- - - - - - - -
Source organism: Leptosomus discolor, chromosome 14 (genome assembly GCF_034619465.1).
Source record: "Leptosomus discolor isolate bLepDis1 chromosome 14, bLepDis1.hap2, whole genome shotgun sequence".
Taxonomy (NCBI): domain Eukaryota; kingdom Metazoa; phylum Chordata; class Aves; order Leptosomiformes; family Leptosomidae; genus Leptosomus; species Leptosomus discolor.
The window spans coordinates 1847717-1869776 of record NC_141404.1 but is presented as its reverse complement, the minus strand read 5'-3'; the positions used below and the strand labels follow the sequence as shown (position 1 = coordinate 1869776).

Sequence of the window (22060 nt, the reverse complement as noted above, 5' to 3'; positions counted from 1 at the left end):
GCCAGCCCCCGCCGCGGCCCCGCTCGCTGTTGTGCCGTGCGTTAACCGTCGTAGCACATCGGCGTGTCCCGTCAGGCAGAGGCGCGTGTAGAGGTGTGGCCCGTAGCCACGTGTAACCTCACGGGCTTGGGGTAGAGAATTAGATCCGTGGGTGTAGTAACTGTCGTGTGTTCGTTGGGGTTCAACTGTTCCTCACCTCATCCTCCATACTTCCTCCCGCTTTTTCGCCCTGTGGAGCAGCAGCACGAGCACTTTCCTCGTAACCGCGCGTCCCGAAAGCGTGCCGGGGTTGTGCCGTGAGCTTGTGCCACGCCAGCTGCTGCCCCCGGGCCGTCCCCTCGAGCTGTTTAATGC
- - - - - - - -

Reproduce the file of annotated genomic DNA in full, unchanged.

Source organism: Leptosomus discolor, chromosome 14 (genome assembly GCF_034619465.1).
Source record: "Leptosomus discolor isolate bLepDis1 chromosome 14, bLepDis1.hap2, whole genome shotgun sequence".
Taxonomy (NCBI): domain Eukaryota; kingdom Metazoa; phylum Chordata; class Aves; order Leptosomiformes; family Leptosomidae; genus Leptosomus; species Leptosomus discolor.
The window spans coordinates 1847717-1869776 of record NC_141404.1 but is presented as its reverse complement, the minus strand read 5'-3'; the positions used below and the strand labels follow the sequence as shown (position 1 = coordinate 1869776).

Sequence of the window (22060 nt, the reverse complement as noted above, 5' to 3'; positions counted from 1 at the left end):
GCCAGCCCCCGCCGCGGCCCCGCTCGCTGTTGTGCCGTGCGTTAACCGTCGTAGCACATCGGCGTGTCCCGTCAGGCAGAGGCGCGTGTAGAGGTGTGGCCCGTAGCCACGTGTAACCTCACGGGCTTGGGGTAGAGAATTAGATCCGTGGGTGTAGTAACTGTCGTGTGTTCGTTGGGGTTCAACTGTTCCTCACCTCATCCTCCATACTTCCTCCCGCTTTTTCGCCCTGTGGAGCAGCAGCACGAGCACTTTCCTCGTAACCGCGCGTCCCGAAAGCGTGCCGGGGTTGTGCCGTGAGCTTGTGCCACGCCAGCTGCTGCCCCCGGGCCGTCCCCTCGAGCTGTTTAATGC